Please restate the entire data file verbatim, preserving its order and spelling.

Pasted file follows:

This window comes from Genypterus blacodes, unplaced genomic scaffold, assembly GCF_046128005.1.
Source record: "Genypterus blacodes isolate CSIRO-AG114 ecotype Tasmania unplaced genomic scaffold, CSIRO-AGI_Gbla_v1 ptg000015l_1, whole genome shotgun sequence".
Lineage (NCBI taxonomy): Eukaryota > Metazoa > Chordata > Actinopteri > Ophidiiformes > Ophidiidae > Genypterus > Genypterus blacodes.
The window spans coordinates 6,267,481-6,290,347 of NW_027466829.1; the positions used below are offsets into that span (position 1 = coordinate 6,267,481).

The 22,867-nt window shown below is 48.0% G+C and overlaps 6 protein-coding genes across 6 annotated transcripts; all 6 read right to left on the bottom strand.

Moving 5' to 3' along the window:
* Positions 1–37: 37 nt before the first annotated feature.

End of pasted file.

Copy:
This window comes from Genypterus blacodes, unplaced genomic scaffold, assembly GCF_046128005.1.
Source record: "Genypterus blacodes isolate CSIRO-AG114 ecotype Tasmania unplaced genomic scaffold, CSIRO-AGI_Gbla_v1 ptg000015l_1, whole genome shotgun sequence".
Lineage (NCBI taxonomy): Eukaryota > Metazoa > Chordata > Actinopteri > Ophidiiformes > Ophidiidae > Genypterus > Genypterus blacodes.
The window spans coordinates 6,267,481-6,290,347 of NW_027466829.1; the positions used below are offsets into that span (position 1 = coordinate 6,267,481).

The 22,867-nt window shown below is 48.0% G+C and overlaps 6 protein-coding genes across 6 annotated transcripts; all 6 read right to left on the bottom strand.

Moving 5' to 3' along the window:
* Positions 1–37: 37 nt before the first annotated feature.